The Yatra travels across Rajasthan in the unique Jawabdehi Bus. The Jawabdehi Bus is colorfully decorated with slogans and puppets that make it lively and especially grabs the attention of children. The bus is as interesting from inside as it looks from outside, and houses about 50 people, from talented artists, drummers, singers, puppeteers to activists, students, and academicians. One of the unique artists in the Jawabdehi bus is Gokuldas, who plays mandal (a clay form of a dholak). Gokuldas belongs to Mota Guda (a small village in Dewair Panchayat). The thumps of a mandal are different from the dholak and it attracts people from far off places. Other musical instruments like thali, manjira, dholak and dhol are also used.

Image shared on AID’s timeline, Facebook.

Along with the bus there are the ‘RTI on Wheels’ and ‘Soochna Seva’ vehicles to write people’s grievances and follow up. “These people are looking for answers in a bus,” was what a man whispered to his friend in Kumbhalgarh. This is the question that occurs to everyone. How can a make a bus government accountable?

At all places covered by the Yatra so far, people have been blatantly excluded from access to their basic entitlements. Public officials claim that the reason for exclusion is because the masses are unaware of their entitlements. In my experience, people are aware and come to the grievance camps with all their entitlement cards. It is a matter of public officials being sensitive to the inequalities and barriers that people face.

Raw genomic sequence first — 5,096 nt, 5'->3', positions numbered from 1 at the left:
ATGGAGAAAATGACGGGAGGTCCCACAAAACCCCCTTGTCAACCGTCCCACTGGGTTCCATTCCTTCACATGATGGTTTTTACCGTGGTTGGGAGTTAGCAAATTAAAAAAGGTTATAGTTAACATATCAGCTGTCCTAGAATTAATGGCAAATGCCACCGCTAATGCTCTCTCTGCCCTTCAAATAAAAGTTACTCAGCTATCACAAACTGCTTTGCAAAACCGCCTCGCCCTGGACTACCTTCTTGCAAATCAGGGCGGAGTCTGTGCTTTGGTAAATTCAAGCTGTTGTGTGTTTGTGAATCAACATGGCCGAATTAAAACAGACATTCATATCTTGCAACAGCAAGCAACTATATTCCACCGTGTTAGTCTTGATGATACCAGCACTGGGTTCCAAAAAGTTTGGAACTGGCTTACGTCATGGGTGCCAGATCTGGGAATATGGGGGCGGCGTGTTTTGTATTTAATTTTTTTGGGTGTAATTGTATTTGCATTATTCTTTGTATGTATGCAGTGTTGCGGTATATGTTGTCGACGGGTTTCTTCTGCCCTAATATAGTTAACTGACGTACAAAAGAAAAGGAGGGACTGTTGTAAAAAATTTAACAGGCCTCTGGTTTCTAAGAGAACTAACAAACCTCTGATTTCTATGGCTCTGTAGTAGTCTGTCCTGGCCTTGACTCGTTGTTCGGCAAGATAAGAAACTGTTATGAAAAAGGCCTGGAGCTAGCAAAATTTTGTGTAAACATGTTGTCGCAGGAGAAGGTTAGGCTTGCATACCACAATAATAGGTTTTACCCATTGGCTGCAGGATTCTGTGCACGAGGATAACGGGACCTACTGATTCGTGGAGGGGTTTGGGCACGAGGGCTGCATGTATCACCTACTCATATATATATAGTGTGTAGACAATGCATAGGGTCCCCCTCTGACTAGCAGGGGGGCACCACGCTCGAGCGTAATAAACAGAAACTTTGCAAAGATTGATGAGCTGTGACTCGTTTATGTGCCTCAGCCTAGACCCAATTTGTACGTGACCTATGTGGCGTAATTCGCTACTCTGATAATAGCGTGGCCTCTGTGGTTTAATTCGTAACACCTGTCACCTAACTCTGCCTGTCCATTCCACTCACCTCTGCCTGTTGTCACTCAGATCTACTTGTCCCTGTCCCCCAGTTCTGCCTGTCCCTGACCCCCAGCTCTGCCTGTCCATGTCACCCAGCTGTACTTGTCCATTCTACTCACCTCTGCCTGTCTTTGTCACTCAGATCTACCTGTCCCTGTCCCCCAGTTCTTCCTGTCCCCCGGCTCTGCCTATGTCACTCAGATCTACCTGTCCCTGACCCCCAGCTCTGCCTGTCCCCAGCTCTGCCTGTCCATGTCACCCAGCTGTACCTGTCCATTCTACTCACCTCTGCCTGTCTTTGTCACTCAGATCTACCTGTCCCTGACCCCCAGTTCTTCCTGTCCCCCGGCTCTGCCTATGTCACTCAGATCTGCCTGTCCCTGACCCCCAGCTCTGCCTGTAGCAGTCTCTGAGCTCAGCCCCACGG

The Yatra uses people’s grievances as evidence to evaluate policy and implementation. It also puts the existing grievance redressal mechanisms to test and creates a better understanding of the need for a strong and robust accountability mechanism. The yatra proposes an accountability law which would contain penalties on officials for non-compliance, compensation for delays in providing entitlements, and quick, independent investigation and appropriate action on corruption. While none of this seems like a threat, perhaps when it is all put together it poses a challenge to the ruling establishment and its vested interests.

This is probably what made the MLA of Manohar thana along with his goons attack the jawabdehi yatris like Tikam in Aklera? On the 16th of January, the Jawabdehi Yatra was allegedly attacked by a mob led by the MLA of Manohar thana in Jhalawar district. The pre-planned, unprovoked attack by almost 30 lathi-wielding goons who mercilessly beat the yatris, including women and students, created shock and anger. While demands for the MLA’s arrest continue, it is important for us to understand what this yatra has been about and what it represents along with its components and agenda.